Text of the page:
Thursday, October 4, 2012

The best ways to heat your conservatory

A conservatory was primarily used as a summer room during the 1960’s and 1970’s. It wasn't practical to use during the cold months as it was a simple frame unable to keep any heat in. Heating systems today are very advanced and conservatories are extremely well built with modern materials. This means that your conservatory can be used all year round like any other room in the home.

The temperature in your conservatory can now be controlled like any other room in the home so even on the coldest days you can feel snug. Conservatories however can still suffer from condensation, damp and cold even with heating installed. This article will look at the best ways of dealing with this, the best forms of heating and the most cost effective forms of heating. 

uPVC conservatories can often be sold with the misinterpretation that they are at the same level of insulation as any other extension made from brick. This however is not the case, as building regulations in the UK don’t apply to the average conservatory. Exceptions can be made for those that are more than 30 square meters or for those where you want to knock through your main living area with no doors in between.

When thinking about building your conservatory you should consider a number of facts and consult with the sales person. These points will determine how much use you get from your conservatory.
  • Glass – Pilkington K Glass in a specially formulated glass that has a metal coating on one side. This allows heat from the sun to enter the conservatory but it reflects heat from things such as fires. Condensation is also reduced as the surface of the glass is warmer.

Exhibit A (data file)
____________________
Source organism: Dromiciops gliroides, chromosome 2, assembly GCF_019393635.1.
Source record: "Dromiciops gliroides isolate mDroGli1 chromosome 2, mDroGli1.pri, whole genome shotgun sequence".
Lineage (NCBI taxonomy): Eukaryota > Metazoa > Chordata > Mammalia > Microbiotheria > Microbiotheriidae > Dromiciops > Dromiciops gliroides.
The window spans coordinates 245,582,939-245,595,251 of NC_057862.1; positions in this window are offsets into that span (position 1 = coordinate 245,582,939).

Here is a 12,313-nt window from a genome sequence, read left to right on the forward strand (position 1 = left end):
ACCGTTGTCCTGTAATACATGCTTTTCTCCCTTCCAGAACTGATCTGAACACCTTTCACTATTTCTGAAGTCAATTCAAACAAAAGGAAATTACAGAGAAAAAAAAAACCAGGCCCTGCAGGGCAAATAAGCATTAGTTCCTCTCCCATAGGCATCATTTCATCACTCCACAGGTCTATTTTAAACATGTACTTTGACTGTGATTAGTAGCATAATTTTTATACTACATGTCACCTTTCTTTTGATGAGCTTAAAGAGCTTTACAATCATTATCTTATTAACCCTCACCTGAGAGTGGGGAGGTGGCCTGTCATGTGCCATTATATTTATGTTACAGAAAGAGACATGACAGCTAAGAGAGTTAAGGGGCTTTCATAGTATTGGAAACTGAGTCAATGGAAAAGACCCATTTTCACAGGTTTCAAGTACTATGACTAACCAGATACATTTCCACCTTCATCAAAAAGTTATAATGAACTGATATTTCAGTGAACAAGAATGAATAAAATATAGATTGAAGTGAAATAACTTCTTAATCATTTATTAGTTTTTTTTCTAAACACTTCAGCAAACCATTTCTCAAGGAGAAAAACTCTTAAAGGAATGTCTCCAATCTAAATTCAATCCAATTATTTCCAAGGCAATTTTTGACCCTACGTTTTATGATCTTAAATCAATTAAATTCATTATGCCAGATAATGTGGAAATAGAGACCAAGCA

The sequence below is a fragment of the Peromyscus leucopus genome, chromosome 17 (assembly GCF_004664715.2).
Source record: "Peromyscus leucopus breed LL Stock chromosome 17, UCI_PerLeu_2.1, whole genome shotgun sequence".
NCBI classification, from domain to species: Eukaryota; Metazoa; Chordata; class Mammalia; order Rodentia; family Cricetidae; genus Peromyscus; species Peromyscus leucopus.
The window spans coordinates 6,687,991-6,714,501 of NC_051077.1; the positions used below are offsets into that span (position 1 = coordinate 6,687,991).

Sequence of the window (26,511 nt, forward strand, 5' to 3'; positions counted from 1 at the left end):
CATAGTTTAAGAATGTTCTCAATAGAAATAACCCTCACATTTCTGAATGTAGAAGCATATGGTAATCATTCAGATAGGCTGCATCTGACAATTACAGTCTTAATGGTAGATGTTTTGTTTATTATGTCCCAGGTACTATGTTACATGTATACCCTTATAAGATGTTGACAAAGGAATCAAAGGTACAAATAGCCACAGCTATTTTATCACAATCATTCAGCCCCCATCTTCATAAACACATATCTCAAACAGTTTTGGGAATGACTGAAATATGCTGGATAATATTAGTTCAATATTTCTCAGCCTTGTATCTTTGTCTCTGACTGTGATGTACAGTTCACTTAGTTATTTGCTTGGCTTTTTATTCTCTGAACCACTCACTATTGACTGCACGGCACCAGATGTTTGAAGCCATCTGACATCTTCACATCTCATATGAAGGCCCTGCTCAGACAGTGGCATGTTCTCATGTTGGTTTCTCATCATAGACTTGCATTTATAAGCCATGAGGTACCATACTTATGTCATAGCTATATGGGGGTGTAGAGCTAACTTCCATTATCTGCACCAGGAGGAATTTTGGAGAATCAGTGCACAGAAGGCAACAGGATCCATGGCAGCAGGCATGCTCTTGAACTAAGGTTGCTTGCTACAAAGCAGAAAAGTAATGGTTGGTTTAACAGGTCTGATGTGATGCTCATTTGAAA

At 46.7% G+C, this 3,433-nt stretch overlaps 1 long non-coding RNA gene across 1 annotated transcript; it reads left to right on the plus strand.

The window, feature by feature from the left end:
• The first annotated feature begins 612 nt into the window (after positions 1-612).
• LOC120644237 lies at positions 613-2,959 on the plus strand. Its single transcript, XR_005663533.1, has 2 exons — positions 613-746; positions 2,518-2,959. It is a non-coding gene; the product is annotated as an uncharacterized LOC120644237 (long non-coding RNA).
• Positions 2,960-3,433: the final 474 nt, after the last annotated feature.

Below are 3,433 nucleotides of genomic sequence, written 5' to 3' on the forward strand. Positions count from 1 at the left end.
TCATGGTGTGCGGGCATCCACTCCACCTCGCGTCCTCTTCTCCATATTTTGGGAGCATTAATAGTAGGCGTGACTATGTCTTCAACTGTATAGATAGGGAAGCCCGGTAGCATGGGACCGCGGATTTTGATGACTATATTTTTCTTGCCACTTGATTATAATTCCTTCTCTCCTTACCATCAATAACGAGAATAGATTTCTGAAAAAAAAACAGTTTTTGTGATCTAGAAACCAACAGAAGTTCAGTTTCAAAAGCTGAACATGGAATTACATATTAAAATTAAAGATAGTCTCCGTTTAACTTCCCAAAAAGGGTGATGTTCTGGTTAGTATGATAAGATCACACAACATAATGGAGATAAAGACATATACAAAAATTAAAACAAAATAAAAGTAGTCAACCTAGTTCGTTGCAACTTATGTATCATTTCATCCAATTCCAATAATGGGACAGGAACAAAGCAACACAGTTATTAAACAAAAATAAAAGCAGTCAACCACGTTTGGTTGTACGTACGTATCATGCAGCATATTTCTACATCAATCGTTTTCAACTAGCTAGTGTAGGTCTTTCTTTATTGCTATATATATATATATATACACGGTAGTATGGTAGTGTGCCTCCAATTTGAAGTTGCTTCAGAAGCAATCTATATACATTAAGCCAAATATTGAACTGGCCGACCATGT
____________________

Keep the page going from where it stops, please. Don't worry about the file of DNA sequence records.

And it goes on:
• Roofs – glass roofs are far more expensive than a poly carbonate roof however they allow sunlight in and look fantastic.
  • Argon filled units – this is where the windows units are filled with argon gas to help insulate the conservatory.
  • 25mm Poly carbonate – the majority of conservatories come with 10 or 16 mm of poly carbonate. You can however get 25mm poly carbonate for an additional price. It is an excellent choice of roof insulation.
There are many other ways to insulate your conservatory so be sure to discuss your options further with the sales representative.

An excellent way of insulating your conservatory and making it usable all year round is through the use of under floor heating. This form of heating is extremely effective and worth every penny. You can heat your floor either by hot water or electric heat mats. When considering which form of heating you would like to use make sure you take into account these points.
  • Using water needs to be planned before the conservatory is built as pipes need to be lain.
  • The cost of using water pipes is initially more expensive however in the long run it is more cost effective as gas is cheaper to run that electric.
  • Electric heat mats can be laid after the conservatory has been built.
A new boiler should be able to cope with the demands of under floor heating, if this is the case it will be your most cost effective option. If your boiler however cannot cope a new one will need to be fitted. This can significantly increase the expense of your conservatory. This can be controlled long term though by having a separate thermostat fitted so that you are able to control the sole temperature of that room.

Electric under floor heating costs less to install, it is however expensive to run. Electric heating can be controlled though by a switch as it is connected to your fuse box. A thermostat will also help to control the temperature of the conservatory.

The fantastic thing about under floor heating is the advantages that become available. The floor in the conservatory will always be warm meaning tootsies don’t become cold. You can also make better use of the space in your conservatory as there are no radiators mounted onto the wall. This also means the room looks neat and tidy as wires have been eliminated.

As well as under floor heating you can heat your conservatory with wall mounted radiators, storage heaters, radiant heaters and oil filled heaters. You could even look into installing a fireplace somewhere, even if it just for decoration it will make all the difference during those cold winter evenings.

Whichever form of heating you choose to go for depends on your budget and how much use your conservatory is going to achieve. It is however under floor heating that will be the most effective if you want to enjoy your conservatory on those cold winter days.


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